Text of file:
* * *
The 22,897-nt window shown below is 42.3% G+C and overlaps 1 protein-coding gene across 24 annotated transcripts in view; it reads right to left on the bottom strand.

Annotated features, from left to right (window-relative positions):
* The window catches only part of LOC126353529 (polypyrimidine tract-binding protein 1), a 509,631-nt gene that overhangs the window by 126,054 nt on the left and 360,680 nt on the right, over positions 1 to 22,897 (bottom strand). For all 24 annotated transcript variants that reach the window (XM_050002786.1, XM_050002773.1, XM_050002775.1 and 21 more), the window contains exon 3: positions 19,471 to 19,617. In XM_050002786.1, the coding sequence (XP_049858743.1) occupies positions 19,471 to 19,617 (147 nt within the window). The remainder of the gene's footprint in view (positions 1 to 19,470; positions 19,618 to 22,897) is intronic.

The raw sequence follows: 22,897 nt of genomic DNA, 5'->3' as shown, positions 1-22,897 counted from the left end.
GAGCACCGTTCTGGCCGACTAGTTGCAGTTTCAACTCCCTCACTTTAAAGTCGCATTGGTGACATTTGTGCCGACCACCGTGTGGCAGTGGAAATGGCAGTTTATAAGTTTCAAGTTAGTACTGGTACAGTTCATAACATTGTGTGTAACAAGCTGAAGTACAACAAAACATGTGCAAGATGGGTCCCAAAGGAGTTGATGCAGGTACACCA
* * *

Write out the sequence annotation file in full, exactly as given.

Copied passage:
The 22,897-nt window shown below is 42.3% G+C and overlaps 1 protein-coding gene across 24 annotated transcripts in view; it reads right to left on the bottom strand.

Annotated features, from left to right (window-relative positions):
* The window catches only part of LOC126353529 (polypyrimidine tract-binding protein 1), a 509,631-nt gene that overhangs the window by 126,054 nt on the left and 360,680 nt on the right, over positions 1 to 22,897 (bottom strand). For all 24 annotated transcript variants that reach the window (XM_050002786.1, XM_050002773.1, XM_050002775.1 and 21 more), the window contains exon 3: positions 19,471 to 19,617. In XM_050002786.1, the coding sequence (XP_049858743.1) occupies positions 19,471 to 19,617 (147 nt within the window). The remainder of the gene's footprint in view (positions 1 to 19,470; positions 19,618 to 22,897) is intronic.

The raw sequence follows: 22,897 nt of genomic DNA, 5'->3' as shown, positions 1-22,897 counted from the left end.
GAGCACCGTTCTGGCCGACTAGTTGCAGTTTCAACTCCCTCACTTTAAAGTCGCATTGGTGACATTTGTGCCGACCACCGTGTGGCAGTGGAAATGGCAGTTTATAAGTTTCAAGTTAGTACTGGTACAGTTCATAACATTGTGTGTAACAAGCTGAAGTACAACAAAACATGTGCAAGATGGGTCCCAAAGGAGTTGATGCAGGTACACCA